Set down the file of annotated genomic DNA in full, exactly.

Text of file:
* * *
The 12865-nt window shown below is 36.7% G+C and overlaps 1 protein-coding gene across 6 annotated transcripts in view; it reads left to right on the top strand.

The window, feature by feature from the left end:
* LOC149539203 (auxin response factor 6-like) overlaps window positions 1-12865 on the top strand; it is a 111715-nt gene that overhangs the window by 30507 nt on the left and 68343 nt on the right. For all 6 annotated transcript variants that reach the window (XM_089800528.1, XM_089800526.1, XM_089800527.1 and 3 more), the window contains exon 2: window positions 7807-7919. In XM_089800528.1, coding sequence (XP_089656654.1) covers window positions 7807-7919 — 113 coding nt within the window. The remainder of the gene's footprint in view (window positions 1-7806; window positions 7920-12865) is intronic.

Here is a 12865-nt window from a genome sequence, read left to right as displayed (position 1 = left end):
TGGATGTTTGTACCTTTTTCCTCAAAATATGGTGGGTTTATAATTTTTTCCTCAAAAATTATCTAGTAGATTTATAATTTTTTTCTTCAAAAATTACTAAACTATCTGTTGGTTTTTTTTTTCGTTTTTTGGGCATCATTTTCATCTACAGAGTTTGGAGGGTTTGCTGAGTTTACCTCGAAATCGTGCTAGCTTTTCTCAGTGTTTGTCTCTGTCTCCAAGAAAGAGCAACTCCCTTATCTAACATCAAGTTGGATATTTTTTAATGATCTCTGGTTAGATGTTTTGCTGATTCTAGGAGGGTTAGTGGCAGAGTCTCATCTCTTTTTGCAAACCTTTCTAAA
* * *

The 12865-nt window shown below is 36.7% G+C and overlaps 1 protein-coding gene across 6 annotated transcripts in view; it reads left to right on the top strand.

The window, feature by feature from the left end:
* LOC149539203 (auxin response factor 6-like) overlaps window positions 1-12865 on the top strand; it is a 111715-nt gene that overhangs the window by 30507 nt on the left and 68343 nt on the right. For all 6 annotated transcript variants that reach the window (XM_089800528.1, XM_089800526.1, XM_089800527.1 and 3 more), the window contains exon 2: window positions 7807-7919. In XM_089800528.1, coding sequence (XP_089656654.1) covers window positions 7807-7919 — 113 coding nt within the window. The remainder of the gene's footprint in view (window positions 1-7806; window positions 7920-12865) is intronic.

Here is a 12865-nt window from a genome sequence, read left to right as displayed (position 1 = left end):
TGGATGTTTGTACCTTTTTCCTCAAAATATGGTGGGTTTATAATTTTTTCCTCAAAAATTATCTAGTAGATTTATAATTTTTTTCTTCAAAAATTACTAAACTATCTGTTGGTTTTTTTTTTCGTTTTTTGGGCATCATTTTCATCTACAGAGTTTGGAGGGTTTGCTGAGTTTACCTCGAAATCGTGCTAGCTTTTCTCAGTGTTTGTCTCTGTCTCCAAGAAAGAGCAACTCCCTTATCTAACATCAAGTTGGATATTTTTTAATGATCTCTGGTTAGATGTTTTGCTGATTCTAGGAGGGTTAGTGGCAGAGTCTCATCTCTTTTTGCAAACCTTTCTAAA